Background: The precise pathophysiologic processes underlying the prothrombotic or hypercoagulable state in patients with atrial fibrillation (AF) remain uncertain. We hypothesized a relationship among abnormal platelet activation, angiogenic factors, and coagulation, thereby contributing to increased thrombogenecity.
Methods: Plasma levels of soluble CD40 ligand (sCD40L [an index of platelet activation]) and tissue factor (TF [an index of coagulation]), as well as the angiogenic factors, vascular endothelial growth factor (VEGF), angiopoietin (Ang)-1, and Ang-2, were measured by enzyme-linked immunosorbent assay in 59 patients with chronic AF. Data were compared to 40 age-matched and sex-matched healthy control subjects who were in sinus rhythm.
Results: AF patients had significantly higher levels of sCD40L (p = 0.038), VEGF (p = 0.023), and Ang-2 (p < 0.001), but not Ang-1 (p = 0.363), compared to control subjects. In non-anticoagulated AF patients (n = 28), TF levels were also higher (p = 0.043), in addition to high sCD40L, VEGF, and Ang-2, compared to control subjects. Among AF patients, sCD40L levels correlated strongly with levels of VEGF (r = 0.919; p < 0.001) and Ang-2 (r = 0.546; p = 0.002). VEGF levels were significantly correlated with levels of Ang-2 (r = 0.490; p < 0.001) and TF (r = 0.298; p = 0.044). In multivariate regression analysis, sCD40L levels were independently associated with levels of VEGF (p = 0.003) and Ang-2 (p = 0.005).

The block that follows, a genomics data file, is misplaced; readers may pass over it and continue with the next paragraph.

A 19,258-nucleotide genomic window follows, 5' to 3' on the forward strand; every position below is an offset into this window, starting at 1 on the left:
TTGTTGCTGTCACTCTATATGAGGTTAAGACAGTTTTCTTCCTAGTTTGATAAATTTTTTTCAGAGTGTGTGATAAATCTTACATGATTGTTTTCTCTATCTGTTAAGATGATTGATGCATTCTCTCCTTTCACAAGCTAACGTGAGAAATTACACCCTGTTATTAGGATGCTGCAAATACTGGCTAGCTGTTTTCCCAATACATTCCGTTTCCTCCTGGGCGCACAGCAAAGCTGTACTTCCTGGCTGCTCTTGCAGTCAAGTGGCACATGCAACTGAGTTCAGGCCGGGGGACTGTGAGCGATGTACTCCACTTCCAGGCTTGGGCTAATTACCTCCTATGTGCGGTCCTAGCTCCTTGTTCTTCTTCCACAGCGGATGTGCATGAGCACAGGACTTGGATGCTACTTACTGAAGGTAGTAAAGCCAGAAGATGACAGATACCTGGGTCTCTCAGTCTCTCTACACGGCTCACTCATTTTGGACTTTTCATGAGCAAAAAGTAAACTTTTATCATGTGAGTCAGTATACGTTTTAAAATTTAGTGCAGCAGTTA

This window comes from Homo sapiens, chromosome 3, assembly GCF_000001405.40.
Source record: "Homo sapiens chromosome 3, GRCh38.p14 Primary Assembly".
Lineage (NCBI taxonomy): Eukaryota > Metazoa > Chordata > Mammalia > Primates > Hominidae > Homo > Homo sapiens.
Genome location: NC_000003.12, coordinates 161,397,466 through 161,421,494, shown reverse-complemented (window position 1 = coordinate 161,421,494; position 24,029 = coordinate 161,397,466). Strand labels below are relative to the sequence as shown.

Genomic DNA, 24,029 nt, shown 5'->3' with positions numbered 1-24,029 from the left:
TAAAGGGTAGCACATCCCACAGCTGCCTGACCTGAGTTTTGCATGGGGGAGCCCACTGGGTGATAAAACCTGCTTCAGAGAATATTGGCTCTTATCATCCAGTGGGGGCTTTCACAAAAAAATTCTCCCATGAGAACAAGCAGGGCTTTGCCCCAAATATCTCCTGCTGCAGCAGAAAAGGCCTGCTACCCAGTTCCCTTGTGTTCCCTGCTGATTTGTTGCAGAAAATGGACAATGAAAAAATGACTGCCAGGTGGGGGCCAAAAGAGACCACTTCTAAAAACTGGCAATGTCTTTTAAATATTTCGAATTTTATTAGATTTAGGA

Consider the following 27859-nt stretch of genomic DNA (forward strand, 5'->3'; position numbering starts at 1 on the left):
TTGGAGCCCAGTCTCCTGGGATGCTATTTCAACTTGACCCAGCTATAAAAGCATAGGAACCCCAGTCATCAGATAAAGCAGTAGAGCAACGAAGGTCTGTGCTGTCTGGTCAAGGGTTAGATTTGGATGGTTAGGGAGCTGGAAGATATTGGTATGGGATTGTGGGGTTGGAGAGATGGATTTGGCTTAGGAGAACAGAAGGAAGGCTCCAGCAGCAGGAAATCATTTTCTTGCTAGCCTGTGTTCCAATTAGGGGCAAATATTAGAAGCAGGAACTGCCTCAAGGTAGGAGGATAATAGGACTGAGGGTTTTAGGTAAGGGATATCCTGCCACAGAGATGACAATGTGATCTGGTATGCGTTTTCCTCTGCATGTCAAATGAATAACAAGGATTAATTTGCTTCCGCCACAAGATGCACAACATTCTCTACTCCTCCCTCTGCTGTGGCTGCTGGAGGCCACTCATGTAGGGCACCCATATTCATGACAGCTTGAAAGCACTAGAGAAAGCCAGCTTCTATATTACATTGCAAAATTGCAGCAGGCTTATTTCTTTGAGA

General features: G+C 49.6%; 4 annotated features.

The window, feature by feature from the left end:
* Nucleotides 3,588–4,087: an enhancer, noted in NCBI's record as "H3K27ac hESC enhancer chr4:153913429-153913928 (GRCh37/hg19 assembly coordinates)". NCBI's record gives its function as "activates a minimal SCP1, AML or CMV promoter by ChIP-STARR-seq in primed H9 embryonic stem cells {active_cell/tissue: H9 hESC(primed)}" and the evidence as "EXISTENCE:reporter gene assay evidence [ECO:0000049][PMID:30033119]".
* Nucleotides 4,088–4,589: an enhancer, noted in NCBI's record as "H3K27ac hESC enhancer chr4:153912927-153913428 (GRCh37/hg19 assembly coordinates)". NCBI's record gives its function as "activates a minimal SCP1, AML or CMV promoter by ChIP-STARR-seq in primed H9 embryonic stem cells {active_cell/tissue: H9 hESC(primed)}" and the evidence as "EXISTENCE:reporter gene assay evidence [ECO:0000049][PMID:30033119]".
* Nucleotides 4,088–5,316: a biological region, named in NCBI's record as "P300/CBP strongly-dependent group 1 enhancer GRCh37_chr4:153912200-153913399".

Conclusions: Plasma levels of sCD40L are elevated in patients with AF, and are related to levels of VEGF, Ang-2, and TF. This interaction among platelets, angiogenic markers, and TF may play a role in the generation of the prothrombotic state associated with AF.